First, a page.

Criminal Justice Act 2003 (Categories of Offences) Order 2004
Lord Ackner (Crossbench)
My Lords, in my submission the Home Office press release of
"The court must not admit evidence under subsection (1)(d) or (g) if, on an application by the defendant to exclude it, it appears to the court that the admission of the evidence would have such an adverse effect on the fairness of the proceedings that the court ought not to admit it".
That was providing the judiciary with a clear discretion that they must see that justice was done. It is accordingly in my view grossly improper to indicate by a press release that,
"the strong presumption should be that the conviction should be revealed to the jury".
The Executive are not entitled, in giving a press release or any other release, to make a comment which has no statutory support purporting to reduce the discretion upon the courts to do justice, which not only exists without statutory support but where there is specifically statutory support for that.
The same press release gives the game away by saying that the order will,
"enable juries to have much greater access to information about a defendant's previous convictions and other misconduct where such information is relevant and likely to throw new light on a case"—
I emphasise the following words—
"without unduly prejudicing the fairness of the trial".
What an extraordinary phrase to use. According to this, there is no harm in prejudicing the fairness of the trial provided you do not do it "unduly". What on earth does "unduly" mean? I suppose it means provided that you do not ignore what we, the Executive, tell you is the strong presumption that you should reveal the conviction to the jury.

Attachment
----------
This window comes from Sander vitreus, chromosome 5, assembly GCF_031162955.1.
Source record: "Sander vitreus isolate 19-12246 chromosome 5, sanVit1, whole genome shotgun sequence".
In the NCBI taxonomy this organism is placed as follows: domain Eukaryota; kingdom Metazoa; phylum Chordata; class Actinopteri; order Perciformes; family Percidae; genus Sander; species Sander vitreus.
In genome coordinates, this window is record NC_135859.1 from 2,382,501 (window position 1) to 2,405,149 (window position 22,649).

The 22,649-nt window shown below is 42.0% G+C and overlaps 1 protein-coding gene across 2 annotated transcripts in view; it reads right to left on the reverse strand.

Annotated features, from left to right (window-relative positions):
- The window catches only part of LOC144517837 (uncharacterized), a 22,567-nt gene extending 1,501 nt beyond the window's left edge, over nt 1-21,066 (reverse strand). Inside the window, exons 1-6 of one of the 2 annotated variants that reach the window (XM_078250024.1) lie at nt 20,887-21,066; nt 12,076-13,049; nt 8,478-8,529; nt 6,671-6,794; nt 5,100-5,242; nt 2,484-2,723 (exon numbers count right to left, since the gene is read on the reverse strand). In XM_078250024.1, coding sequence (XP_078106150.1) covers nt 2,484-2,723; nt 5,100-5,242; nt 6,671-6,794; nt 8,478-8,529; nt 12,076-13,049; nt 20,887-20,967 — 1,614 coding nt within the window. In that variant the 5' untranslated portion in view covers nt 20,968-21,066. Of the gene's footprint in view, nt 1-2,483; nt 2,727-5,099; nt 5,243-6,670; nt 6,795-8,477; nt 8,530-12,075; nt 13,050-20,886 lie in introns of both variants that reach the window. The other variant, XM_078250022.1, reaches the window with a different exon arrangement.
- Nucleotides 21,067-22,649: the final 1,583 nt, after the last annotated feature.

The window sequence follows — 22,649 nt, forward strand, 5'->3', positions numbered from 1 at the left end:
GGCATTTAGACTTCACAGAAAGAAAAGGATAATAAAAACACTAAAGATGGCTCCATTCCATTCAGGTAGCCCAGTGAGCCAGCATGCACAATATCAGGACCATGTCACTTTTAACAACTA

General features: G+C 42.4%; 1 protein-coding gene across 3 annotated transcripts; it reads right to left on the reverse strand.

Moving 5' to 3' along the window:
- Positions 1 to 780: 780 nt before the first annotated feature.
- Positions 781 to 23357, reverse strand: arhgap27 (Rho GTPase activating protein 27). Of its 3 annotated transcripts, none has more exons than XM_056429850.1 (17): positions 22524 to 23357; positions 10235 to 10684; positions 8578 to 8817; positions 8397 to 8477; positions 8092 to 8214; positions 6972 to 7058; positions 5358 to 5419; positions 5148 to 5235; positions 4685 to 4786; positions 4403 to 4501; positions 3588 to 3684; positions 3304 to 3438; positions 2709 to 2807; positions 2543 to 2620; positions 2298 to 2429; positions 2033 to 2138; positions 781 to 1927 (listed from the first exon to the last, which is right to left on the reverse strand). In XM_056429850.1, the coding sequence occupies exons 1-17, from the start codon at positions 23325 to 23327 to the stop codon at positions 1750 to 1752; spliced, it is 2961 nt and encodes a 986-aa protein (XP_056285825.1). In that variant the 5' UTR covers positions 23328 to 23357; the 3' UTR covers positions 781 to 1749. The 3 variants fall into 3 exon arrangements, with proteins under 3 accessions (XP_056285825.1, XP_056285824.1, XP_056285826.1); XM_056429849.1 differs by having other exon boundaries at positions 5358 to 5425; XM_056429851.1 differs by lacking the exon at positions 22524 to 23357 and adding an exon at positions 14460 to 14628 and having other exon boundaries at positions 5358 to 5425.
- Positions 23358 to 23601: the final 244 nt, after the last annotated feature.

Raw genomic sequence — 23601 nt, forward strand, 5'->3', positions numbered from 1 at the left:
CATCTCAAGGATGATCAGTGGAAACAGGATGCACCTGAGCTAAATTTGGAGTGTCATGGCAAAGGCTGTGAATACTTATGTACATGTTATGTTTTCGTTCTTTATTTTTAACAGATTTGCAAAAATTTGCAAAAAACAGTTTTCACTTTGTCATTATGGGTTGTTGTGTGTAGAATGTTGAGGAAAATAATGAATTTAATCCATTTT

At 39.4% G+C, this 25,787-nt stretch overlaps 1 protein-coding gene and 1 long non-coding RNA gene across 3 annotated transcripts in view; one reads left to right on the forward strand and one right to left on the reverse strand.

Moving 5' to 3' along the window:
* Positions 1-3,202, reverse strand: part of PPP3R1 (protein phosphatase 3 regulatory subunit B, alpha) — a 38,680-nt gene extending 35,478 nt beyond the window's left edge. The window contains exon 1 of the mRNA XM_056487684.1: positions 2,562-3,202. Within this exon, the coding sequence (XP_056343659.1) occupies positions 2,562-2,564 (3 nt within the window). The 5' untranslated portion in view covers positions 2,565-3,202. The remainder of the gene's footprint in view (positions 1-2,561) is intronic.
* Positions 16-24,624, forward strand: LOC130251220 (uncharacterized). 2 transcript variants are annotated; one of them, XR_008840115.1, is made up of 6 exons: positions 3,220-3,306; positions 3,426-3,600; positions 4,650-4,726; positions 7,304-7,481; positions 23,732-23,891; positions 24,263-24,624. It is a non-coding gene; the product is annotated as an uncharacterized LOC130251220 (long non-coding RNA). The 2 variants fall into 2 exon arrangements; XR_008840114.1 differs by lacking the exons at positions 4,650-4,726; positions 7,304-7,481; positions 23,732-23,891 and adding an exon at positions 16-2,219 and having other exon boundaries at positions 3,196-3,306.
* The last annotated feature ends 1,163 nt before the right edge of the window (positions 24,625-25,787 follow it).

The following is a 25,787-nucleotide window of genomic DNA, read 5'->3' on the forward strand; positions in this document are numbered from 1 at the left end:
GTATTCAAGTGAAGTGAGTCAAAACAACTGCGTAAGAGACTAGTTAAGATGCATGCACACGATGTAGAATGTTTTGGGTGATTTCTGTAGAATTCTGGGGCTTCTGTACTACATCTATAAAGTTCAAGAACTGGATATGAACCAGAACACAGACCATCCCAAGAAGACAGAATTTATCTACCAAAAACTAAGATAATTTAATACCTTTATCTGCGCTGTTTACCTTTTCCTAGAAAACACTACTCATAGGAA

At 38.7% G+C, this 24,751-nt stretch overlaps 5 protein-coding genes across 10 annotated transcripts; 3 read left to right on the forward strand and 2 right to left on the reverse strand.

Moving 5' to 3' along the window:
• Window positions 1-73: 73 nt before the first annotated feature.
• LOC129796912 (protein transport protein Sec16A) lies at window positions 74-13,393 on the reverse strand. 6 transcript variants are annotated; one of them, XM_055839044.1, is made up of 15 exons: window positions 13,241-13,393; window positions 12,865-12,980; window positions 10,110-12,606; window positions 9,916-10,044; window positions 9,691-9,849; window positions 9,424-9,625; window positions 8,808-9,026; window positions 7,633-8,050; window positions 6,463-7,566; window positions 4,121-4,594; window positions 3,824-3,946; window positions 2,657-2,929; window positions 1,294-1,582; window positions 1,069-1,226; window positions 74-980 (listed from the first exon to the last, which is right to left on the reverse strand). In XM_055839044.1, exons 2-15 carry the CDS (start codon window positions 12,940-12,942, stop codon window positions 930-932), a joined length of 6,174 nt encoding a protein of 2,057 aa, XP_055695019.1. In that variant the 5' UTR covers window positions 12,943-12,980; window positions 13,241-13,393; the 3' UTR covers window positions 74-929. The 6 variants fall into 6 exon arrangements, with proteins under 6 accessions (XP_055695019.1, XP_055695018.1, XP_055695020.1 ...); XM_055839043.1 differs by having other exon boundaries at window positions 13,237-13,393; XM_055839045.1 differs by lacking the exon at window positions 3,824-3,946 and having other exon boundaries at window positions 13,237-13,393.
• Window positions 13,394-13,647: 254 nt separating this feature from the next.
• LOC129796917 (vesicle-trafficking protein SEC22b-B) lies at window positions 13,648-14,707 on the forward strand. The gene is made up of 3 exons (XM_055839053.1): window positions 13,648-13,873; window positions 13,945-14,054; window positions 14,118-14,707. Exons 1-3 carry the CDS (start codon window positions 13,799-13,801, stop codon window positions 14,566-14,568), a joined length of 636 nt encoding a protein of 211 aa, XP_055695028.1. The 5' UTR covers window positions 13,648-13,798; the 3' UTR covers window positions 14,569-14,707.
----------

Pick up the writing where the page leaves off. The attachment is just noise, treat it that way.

With regard to the question of training, I adopt all that has been said on the issue of timing. Your Lordships may remember that the Lord Chief Justice and the judges of the Court of Appeal Criminal Division discussed this among themselves on Report on
"The provisions as a whole are extremely confusing and will prove very difficult to interpret. They will result in lengthy arguments in court, more appeals, and more scope for technical errors on the part of the trial judge that could give rise to convictions being overturned. Evidence that would previously have been considered neither admissible nor relevant will apparently be treated as both admissible and relevant".—[Hansard, 4/11/03; col. 730.]
This is a manifestation of an excessively authoritarian department—the Home Office—supported, sadly, by the Prime Minister. It purports to deal with the enforcement of its own clauses, which are designed, as has been pointed out, to increase the rate of convictions. In my respectful submission, this is the type of legislation that was so strongly criticised by the noble Lord, Lord Butler, in the recent interview reported in the last issue of the Spectator. Accordingly, I support the Motion moved by the noble Lord.